Actually, in the past I have always thought that your “Thing’s I’m Wrong About” episodes sounded a bit disingenuous and self-serving, but until now I just assumed this impression was due to me not getting your sense of humor.

    If you are not above criticism, why do you refuse to address the legitimate criticism and instead dwell on political and ideological distractions?

    • “Febo” – Please don’t listen to my show anymore. I’m concerned that biofeedback from your brain waves might make it back to the server and turn the entire audience into an army of conspiracy mongering zombies.

      • Febo says:

        Brian, I have no idea what you’re on about. It must be your sense of humor.

        Okay I have to ask… why did you bring up “conspiracy mongering”? What in any of my posts lead you to associate me with a “conspiracy” of any sort? And what does “biofeedback” have to do with anything? This exactly the sort of random non-sequitor insult that makes your feedback shows seems disingenuous. Not everyone who disagrees with you believes in every crazy thing you’ve ever debunked. And the sad thing is, I don’t even disagree with you.

        Whatever. I’m going to keep listening to your podcast, we’ll see if the biofeedback does the conspiracy thing or whatever that joke I didn’t get was.

      • With you as lead conspiracy monger, Brian? After all, you halfway implied, or more, a “liberal conspiracy against DDT.”

  33. Brian, in case you are only reading the new comments at the end of the thread, you should check out my reply to my edited reply.

  34. Max says:

    Tim Lambert ended his critique with this:

    “If you do a podcast every week on a wide variety of topics, there will inevitably be errors and I don’t think that people will hold that against Dunning. But digging in and not making appropriate corrections will mean that people lose confidence in him.”

    Brian is digging in and not making appropriate corrections, and his responses to serious critics (or strawmen of them) continue to be disingenuous and condescending.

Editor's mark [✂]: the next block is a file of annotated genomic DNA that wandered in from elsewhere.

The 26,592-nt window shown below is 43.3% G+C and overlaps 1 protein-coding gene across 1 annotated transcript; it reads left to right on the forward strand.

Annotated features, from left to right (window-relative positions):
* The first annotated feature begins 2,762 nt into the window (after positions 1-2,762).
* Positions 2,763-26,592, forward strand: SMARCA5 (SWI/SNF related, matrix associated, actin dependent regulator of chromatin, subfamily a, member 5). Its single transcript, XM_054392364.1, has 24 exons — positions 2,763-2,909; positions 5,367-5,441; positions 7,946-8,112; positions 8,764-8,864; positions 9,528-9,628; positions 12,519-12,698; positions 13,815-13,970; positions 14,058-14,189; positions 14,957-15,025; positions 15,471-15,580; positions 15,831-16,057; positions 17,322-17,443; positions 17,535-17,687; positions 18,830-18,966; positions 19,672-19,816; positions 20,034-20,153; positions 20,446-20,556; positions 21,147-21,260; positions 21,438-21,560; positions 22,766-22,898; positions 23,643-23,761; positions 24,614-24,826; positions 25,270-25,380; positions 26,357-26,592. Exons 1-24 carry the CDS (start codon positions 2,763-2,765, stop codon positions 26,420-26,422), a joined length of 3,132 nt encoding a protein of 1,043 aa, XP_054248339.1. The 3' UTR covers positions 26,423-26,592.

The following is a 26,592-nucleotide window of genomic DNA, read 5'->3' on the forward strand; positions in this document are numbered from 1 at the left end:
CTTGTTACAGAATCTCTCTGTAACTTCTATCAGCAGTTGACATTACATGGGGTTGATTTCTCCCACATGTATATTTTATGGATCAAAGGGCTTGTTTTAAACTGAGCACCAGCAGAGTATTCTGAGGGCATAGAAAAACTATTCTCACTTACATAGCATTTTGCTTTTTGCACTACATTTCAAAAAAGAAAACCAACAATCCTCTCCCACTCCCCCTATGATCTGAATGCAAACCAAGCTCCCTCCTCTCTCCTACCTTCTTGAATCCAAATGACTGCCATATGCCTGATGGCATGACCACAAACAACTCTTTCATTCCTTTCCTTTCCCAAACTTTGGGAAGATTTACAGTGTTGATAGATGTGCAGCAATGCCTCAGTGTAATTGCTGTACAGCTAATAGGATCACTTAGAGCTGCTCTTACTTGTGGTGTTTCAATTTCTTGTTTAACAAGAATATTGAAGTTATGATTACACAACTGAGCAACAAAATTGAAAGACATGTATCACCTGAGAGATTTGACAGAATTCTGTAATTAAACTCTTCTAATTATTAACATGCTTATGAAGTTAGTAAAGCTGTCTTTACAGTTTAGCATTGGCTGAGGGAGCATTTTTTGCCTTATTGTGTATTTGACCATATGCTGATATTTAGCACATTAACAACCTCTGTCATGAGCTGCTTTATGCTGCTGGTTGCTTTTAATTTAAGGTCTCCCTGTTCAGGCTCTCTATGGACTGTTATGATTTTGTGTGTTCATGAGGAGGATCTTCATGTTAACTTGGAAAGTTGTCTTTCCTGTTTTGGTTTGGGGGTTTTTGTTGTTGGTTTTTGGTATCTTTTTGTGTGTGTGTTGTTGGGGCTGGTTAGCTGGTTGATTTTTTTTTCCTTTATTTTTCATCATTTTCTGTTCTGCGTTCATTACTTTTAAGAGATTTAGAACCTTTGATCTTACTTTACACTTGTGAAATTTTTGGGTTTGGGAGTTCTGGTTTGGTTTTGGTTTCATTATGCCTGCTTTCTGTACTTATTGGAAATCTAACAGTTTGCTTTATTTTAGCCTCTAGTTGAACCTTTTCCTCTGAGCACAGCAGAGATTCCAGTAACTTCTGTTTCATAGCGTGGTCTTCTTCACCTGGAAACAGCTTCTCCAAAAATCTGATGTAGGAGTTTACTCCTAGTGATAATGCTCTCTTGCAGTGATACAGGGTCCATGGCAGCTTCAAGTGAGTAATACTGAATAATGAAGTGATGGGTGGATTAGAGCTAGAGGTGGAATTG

35. Jacob Block says:

    I’m not going to lie, I thought this was entertaining.

    Hang in there Brian.

  36. Jansob says:

    ….and this is why I am no longer involved in the “organized” skeptic’s movement. Once an argument starts, it will rage forever, with no hope of ending, not hope of settlement unless one side bows utterly to the other.

    We have just seen one more internal wall raised, and the rancor will never die.

    Skeptoid is effectively dead, as a large part of the skeptiverse will see it as tainted. One more skeptical voice gone.

    Skeptic Blog is well on the way, with politics and reactions to politics raising more walls and creating more divisions. I no longer send new skeptics here.

    Reminds me so much of fights I saw in church!

  37. Beelzebud says:

    Between this and Shermer’s Libertarian bias on everything, I think it’s time to bid this site adieu. It’s not hard to see why certain people left this site behind a long time ago. This is the same schtick Reason Magazine tries to pull. Being a pro-corporate, anti-state, Libertarian doesn’t make you reasonable or a skeptical thinker. Your political ideas are not science. DDT shouldn’t be a political issue, but it is because some people think that private companies should never be regulated.

    • Zerodash says:

      @ Beelzebud

      NO political views are science, even liberalism. If you want to disagree with what the facts or their interpretations are, then keep the discussion there. Attacking anyone who disagrees with you on a non-political topic by labeling them as a type of person you dislike (IE conservative, libertarian, or whatever) is neither reasonable or polite..

      Guess what? Being an anti-capitalist, pro-big-government, Liberal doesn’t make you reasonable or a skeptical thinker. (Personally, I doubt the thinking ability of anyone who classifies themselves into any political stance)

      Your playing the “evil private companies” card is a red herring. The discussion is about the safety of DDT and the cost/benefits of it’s use. The topic was not about the business interests who are supposedly hell-bent on destroying the environment and killing people, no matter how much you want it to be.

      • Beelzebud says:

        See here is the thing. You don’t know what my political beliefs are because I’ve never spoke about them here. That’s kind of the point. The reason I single out the Libertarian viewpoints here, is because they’re being peddled by the people who run this site, as scientific fact.

        I *know* that my political beliefs are not scientific fact, so I avoid trying to sell them as such.